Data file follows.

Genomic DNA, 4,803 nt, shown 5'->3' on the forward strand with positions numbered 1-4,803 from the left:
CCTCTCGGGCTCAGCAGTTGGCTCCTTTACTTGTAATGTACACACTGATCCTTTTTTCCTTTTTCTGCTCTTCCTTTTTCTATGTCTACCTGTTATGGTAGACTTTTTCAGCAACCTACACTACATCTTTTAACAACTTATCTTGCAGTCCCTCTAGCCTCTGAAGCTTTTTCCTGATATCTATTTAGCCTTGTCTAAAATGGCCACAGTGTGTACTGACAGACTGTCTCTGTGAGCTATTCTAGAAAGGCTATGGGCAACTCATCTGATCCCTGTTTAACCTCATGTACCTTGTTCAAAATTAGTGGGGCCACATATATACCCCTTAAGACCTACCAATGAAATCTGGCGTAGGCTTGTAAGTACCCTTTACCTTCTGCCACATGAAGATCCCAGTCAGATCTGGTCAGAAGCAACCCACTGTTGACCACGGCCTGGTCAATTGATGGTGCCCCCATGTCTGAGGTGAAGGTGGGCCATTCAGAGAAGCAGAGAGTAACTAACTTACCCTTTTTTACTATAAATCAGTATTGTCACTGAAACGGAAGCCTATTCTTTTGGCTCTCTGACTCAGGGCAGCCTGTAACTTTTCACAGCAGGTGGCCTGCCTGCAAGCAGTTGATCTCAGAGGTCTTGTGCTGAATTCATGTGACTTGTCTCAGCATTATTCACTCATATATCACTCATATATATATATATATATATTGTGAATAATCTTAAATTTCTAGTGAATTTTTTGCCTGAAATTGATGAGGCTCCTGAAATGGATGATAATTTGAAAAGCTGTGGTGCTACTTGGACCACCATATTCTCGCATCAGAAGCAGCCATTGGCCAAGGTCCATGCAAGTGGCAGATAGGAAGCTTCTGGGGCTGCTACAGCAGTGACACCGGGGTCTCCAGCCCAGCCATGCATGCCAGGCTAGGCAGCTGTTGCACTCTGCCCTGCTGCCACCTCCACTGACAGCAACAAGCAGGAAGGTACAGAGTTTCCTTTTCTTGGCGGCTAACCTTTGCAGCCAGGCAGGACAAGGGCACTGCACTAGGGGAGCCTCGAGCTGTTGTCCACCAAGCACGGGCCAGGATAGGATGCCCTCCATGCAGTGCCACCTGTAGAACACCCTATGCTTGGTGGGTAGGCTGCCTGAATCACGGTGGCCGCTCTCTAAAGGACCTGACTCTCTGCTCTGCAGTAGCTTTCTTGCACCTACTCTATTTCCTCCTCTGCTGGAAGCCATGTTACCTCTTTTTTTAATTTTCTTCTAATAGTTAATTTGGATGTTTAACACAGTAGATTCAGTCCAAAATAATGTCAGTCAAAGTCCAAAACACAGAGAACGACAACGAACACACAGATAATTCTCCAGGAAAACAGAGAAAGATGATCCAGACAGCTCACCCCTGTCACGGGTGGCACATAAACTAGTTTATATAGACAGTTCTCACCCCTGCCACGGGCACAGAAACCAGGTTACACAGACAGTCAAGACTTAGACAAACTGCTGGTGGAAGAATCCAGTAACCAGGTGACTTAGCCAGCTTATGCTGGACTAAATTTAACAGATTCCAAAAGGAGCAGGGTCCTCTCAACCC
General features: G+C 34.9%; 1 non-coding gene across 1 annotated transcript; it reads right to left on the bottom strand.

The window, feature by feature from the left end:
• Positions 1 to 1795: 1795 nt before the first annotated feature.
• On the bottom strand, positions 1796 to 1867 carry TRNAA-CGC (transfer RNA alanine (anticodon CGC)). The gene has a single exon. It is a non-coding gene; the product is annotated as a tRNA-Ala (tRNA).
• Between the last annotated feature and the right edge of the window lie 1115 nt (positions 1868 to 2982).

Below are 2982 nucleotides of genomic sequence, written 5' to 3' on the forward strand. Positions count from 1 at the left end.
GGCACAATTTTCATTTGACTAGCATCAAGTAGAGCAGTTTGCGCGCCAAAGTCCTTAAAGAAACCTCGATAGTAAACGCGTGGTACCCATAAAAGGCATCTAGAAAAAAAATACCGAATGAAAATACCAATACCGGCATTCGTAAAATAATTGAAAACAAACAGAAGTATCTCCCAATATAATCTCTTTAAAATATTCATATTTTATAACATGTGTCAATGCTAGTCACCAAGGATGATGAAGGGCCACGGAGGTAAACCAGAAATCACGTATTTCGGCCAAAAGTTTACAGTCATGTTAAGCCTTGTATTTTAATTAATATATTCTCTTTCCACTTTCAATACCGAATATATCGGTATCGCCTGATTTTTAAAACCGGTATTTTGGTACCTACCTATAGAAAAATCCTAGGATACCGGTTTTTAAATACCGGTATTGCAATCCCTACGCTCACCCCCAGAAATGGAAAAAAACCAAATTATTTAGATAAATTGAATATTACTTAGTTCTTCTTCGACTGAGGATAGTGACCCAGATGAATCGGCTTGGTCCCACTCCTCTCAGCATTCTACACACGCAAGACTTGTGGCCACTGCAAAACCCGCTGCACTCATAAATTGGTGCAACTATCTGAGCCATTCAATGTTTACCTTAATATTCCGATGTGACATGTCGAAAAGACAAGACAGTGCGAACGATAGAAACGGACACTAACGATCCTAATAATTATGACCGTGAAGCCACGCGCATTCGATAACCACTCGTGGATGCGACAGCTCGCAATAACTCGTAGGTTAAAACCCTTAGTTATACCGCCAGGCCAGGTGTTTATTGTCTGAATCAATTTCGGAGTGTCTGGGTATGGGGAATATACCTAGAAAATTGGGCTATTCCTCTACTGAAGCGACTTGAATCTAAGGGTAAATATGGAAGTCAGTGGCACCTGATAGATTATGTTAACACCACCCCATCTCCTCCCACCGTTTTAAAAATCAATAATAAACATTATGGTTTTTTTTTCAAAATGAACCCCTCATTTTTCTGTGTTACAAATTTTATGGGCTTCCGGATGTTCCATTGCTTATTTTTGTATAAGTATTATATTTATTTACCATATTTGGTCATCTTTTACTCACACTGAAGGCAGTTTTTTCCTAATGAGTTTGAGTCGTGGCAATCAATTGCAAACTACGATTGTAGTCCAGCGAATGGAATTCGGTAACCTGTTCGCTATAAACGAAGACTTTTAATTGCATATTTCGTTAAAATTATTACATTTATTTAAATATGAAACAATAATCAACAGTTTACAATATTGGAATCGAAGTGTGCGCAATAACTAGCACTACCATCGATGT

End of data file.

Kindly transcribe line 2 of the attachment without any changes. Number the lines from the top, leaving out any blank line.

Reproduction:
CCTCTCGGGCTCAGCAGTTGGCTCCTTTACTTGTAATGTACACACTGATCCTTTTTTCCTTTTTCTGCTCTTCCTTTTTCTATGTCTACCTGTTATGGTAGACTTTTTCAGCAACCTACACTACATCTTTTAACAACTTATCTTGCAGTCCCTCTAGCCTCTGAAGCTTTTTCCTGATATCTATTTAGCCTTGTCTAAAATGGCCACAGTGTGTACTGACAGACTGTCTCTGTGAGCTATTCTAGAAAGGCTATGGGCAACTCATCTGATCCCTGTTTAACCTCATGTACCTTGTTCAAAATTAGTGGGGCCACATATATACCCCTTAAGACCTACCAATGAAATCTGGCGTAGGCTTGTAAGTACCCTTTACCTTCTGCCACATGAAGATCCCAGTCAGATCTGGTCAGAAGCAACCCACTGTTGACCACGGCCTGGTCAATTGATGGTGCCCCCATGTCTGAGGTGAAGGTGGGCCATTCAGAGAAGCAGAGAGTAACTAACTTACCCTTTTTTACTATAAATCAGTATTGTCACTGAAACGGAAGCCTATTCTTTTGGCTCTCTGACTCAGGGCAGCCTGTAACTTTTCACAGCAGGTGGCCTGCCTGCAAGCAGTTGATCTCAGAGGTCTTGTGCTGAATTCATGTGACTTGTCTCAGCATTATTCACTCATATATCACTCATATATATATATATATATATTGTGAATAATCTTAAATTTCTAGTGAATTTTTTGCCTGAAATTGATGAGGCTCCTGAAATGGATGATAATTTGAAAAGCTGTGGTGCTACTTGGACCACCATATTCTCGCATCAGAAGCAGCCATTGGCCAAGGTCCATGCAAGTGGCAGATAGGAAGCTTCTGGGGCTGCTACAGCAGTGACACCGGGGTCTCCAGCCCAGCCATGCATGCCAGGCTAGGCAGCTGTTGCACTCTGCCCTGCTGCCACCTCCACTGACAGCAACAAGCAGGAAGGTACAGAGTTTCCTTTTCTTGGCGGCTAACCTTTGCAGCCAGGCAGGACAAGGGCACTGCACTAGGGGAGCCTCGAGCTGTTGTCCACCAAGCACGGGCCAGGATAGGATGCCCTCCATGCAGTGCCACCTGTAGAACACCCTATGCTTGGTGGGTAGGCTGCCTGAATCACGGTGGCCGCTCTCTAAAGGACCTGACTCTCTGCTCTGCAGTAGCTTTCTTGCACCTACTCTATTTCCTCCTCTGCTGGAAGCCATGTTACCTCTTTTTTTAATTTTCTTCTAATAGTTAATTTGGATGTTTAACACAGTAGATTCAGTCCAAAATAATGTCAGTCAAAGTCCAAAACACAGAGAACGACAACGAACACACAGATAATTCTCCAGGAAAACAGAGAAAGATGATCCAGACAGCTCACCCCTGTCACGGGTGGCACATAAACTAGTTTATATAGACAGTTCTCACCCCTGCCACGGGCACAGAAACCAGGTTACACAGACAGTCAAGACTTAGACAAACTGCTGGTGGAAGAATCCAGTAACCAGGTGACTTAGCCAGCTTATGCTGGACTAAATTTAACAGATTCCAAAAGGAGCAGGGTCCTCTCAACCC